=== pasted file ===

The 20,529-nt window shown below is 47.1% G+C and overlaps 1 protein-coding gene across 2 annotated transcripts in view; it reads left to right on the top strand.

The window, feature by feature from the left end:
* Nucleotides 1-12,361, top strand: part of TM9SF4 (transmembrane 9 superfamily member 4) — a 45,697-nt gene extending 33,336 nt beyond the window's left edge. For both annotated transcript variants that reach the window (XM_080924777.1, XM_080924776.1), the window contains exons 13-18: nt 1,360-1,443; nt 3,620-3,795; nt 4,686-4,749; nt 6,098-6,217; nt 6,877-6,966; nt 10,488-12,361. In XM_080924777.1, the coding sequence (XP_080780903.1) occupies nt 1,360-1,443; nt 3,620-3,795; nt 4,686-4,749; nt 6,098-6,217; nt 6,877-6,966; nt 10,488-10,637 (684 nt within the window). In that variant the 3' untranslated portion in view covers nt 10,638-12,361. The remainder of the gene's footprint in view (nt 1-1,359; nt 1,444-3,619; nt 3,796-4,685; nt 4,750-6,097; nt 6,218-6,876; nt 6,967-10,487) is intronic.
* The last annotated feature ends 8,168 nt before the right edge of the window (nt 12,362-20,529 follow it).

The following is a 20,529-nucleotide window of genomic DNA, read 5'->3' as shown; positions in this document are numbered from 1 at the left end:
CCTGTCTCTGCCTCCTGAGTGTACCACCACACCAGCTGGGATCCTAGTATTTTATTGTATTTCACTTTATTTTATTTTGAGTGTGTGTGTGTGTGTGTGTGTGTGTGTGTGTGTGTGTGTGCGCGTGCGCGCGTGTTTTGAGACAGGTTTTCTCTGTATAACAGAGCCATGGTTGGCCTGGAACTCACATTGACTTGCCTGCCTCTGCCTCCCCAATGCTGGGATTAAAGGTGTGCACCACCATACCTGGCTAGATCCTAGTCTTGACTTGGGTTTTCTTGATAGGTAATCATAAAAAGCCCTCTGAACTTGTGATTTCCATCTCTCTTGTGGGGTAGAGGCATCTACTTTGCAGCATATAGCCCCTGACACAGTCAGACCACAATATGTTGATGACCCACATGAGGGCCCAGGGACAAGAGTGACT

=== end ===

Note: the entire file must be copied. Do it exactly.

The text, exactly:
The 20,529-nt window shown below is 47.1% G+C and overlaps 1 protein-coding gene across 2 annotated transcripts in view; it reads left to right on the top strand.

The window, feature by feature from the left end:
* Nucleotides 1-12,361, top strand: part of TM9SF4 (transmembrane 9 superfamily member 4) — a 45,697-nt gene extending 33,336 nt beyond the window's left edge. For both annotated transcript variants that reach the window (XM_080924777.1, XM_080924776.1), the window contains exons 13-18: nt 1,360-1,443; nt 3,620-3,795; nt 4,686-4,749; nt 6,098-6,217; nt 6,877-6,966; nt 10,488-12,361. In XM_080924777.1, the coding sequence (XP_080780903.1) occupies nt 1,360-1,443; nt 3,620-3,795; nt 4,686-4,749; nt 6,098-6,217; nt 6,877-6,966; nt 10,488-10,637 (684 nt within the window). In that variant the 3' untranslated portion in view covers nt 10,638-12,361. The remainder of the gene's footprint in view (nt 1-1,359; nt 1,444-3,619; nt 3,796-4,685; nt 4,750-6,097; nt 6,218-6,876; nt 6,967-10,487) is intronic.
* The last annotated feature ends 8,168 nt before the right edge of the window (nt 12,362-20,529 follow it).

The following is a 20,529-nucleotide window of genomic DNA, read 5'->3' as shown; positions in this document are numbered from 1 at the left end:
CCTGTCTCTGCCTCCTGAGTGTACCACCACACCAGCTGGGATCCTAGTATTTTATTGTATTTCACTTTATTTTATTTTGAGTGTGTGTGTGTGTGTGTGTGTGTGTGTGTGTGTGTGTGTGCGCGTGCGCGCGTGTTTTGAGACAGGTTTTCTCTGTATAACAGAGCCATGGTTGGCCTGGAACTCACATTGACTTGCCTGCCTCTGCCTCCCCAATGCTGGGATTAAAGGTGTGCACCACCATACCTGGCTAGATCCTAGTCTTGACTTGGGTTTTCTTGATAGGTAATCATAAAAAGCCCTCTGAACTTGTGATTTCCATCTCTCTTGTGGGGTAGAGGCATCTACTTTGCAGCATATAGCCCCTGACACAGTCAGACCACAATATGTTGATGACCCACATGAGGGCCCAGGGACAAGAGTGACT